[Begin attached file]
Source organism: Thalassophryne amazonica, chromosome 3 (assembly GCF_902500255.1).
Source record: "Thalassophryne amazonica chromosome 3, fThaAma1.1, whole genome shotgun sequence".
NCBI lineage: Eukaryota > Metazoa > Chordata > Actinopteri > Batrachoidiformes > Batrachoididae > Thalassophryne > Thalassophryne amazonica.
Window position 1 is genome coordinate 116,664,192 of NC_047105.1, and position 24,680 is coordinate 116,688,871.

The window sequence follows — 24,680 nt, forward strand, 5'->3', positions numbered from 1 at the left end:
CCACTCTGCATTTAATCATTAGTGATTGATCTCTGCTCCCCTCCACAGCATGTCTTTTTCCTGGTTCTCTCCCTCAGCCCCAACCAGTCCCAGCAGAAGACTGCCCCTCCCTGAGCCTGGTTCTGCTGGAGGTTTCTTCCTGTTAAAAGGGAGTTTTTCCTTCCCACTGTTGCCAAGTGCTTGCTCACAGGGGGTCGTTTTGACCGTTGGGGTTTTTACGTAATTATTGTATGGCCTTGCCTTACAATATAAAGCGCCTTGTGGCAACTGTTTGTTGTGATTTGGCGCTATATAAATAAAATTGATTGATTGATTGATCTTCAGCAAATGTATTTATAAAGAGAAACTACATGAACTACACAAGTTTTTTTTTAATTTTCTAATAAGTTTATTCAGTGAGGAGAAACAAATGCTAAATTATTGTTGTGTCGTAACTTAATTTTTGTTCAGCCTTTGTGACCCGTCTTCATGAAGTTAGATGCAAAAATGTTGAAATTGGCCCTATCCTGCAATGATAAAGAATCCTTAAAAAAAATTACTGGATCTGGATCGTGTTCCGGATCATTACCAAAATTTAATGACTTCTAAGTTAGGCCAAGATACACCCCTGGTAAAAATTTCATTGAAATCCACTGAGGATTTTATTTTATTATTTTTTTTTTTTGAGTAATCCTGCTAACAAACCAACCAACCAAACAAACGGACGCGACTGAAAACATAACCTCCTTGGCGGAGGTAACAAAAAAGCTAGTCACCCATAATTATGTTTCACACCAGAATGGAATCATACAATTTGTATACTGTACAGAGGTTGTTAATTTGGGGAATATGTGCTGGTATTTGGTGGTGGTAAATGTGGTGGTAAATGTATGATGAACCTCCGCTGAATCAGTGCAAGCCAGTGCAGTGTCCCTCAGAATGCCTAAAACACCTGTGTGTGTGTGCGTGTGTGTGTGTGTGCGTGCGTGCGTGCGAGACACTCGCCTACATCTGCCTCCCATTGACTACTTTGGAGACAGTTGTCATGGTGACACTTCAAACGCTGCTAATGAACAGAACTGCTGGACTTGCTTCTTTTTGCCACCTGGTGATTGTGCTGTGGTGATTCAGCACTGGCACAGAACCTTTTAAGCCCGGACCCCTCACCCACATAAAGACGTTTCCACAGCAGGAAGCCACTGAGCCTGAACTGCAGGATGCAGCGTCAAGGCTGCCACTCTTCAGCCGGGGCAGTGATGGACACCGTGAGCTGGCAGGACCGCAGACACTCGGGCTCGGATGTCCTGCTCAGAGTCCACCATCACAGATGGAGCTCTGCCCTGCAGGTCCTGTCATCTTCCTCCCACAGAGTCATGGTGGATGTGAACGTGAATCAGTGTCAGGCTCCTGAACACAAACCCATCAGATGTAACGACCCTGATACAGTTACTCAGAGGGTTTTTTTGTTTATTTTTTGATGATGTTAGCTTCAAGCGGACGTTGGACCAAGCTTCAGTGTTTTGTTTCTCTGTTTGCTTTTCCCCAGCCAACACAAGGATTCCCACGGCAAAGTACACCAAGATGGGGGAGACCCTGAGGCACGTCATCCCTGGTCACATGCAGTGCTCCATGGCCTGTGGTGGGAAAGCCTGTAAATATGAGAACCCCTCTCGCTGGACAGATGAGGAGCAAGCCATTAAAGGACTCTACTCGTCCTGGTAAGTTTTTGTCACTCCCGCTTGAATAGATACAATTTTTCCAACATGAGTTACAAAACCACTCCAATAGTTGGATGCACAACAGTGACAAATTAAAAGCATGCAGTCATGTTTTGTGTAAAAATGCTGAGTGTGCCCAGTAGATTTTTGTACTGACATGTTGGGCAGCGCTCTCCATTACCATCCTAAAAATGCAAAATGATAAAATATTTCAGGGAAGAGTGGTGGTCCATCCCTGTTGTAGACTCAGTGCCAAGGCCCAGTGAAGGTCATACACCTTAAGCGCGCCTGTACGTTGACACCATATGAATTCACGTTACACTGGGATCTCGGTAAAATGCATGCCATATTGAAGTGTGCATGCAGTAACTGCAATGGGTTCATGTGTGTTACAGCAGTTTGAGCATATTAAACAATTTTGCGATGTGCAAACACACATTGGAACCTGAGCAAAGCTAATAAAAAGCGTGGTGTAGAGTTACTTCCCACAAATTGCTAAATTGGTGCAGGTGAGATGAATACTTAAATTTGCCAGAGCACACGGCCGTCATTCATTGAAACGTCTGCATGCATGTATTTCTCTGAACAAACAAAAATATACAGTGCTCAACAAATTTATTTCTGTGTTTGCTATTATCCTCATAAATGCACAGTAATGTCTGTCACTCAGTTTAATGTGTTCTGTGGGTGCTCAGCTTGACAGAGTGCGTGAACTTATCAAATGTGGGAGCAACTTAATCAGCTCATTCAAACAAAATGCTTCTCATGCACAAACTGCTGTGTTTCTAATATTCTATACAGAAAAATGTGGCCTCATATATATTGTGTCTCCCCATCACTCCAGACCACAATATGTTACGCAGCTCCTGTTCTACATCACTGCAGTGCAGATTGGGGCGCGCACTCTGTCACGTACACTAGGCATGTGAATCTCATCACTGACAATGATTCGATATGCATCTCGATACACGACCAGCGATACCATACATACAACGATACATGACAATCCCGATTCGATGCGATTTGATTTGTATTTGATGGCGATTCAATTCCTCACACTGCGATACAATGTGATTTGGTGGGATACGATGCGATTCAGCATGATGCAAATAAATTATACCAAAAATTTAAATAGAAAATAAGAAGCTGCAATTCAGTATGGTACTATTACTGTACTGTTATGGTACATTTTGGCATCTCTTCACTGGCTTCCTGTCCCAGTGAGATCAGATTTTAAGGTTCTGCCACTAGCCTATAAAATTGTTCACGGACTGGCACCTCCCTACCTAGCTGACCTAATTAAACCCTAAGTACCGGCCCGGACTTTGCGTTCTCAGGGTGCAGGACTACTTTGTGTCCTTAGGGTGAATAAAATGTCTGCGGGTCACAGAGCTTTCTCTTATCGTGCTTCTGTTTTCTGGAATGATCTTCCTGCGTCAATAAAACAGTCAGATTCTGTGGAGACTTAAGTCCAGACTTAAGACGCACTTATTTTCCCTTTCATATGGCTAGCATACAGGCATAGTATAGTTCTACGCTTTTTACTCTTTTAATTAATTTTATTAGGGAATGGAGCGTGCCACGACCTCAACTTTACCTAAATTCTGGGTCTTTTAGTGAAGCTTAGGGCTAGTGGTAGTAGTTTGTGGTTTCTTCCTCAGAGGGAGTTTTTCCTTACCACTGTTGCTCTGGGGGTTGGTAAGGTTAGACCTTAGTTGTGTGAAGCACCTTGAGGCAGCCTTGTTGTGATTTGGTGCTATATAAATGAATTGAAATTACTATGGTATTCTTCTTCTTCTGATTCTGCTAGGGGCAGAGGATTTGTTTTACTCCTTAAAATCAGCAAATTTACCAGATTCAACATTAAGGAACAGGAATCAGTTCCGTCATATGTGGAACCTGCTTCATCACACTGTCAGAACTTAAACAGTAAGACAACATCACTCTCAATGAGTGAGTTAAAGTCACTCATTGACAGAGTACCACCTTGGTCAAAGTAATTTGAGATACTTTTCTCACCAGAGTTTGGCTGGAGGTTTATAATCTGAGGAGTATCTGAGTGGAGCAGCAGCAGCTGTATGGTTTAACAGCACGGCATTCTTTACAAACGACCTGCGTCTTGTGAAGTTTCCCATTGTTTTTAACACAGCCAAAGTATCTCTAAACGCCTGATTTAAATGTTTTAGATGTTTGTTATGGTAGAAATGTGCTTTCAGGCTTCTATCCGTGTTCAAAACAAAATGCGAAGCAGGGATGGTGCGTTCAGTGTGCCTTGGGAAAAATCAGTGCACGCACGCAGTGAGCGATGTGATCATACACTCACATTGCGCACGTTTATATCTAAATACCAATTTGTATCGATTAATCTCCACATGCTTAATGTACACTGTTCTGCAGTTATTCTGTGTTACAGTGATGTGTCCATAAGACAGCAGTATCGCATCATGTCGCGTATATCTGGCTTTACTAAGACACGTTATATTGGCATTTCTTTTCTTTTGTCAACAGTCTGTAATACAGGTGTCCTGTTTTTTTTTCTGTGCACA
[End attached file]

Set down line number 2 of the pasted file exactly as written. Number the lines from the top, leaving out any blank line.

Source record: "Thalassophryne amazonica chromosome 3, fThaAma1.1, whole genome shotgun sequence".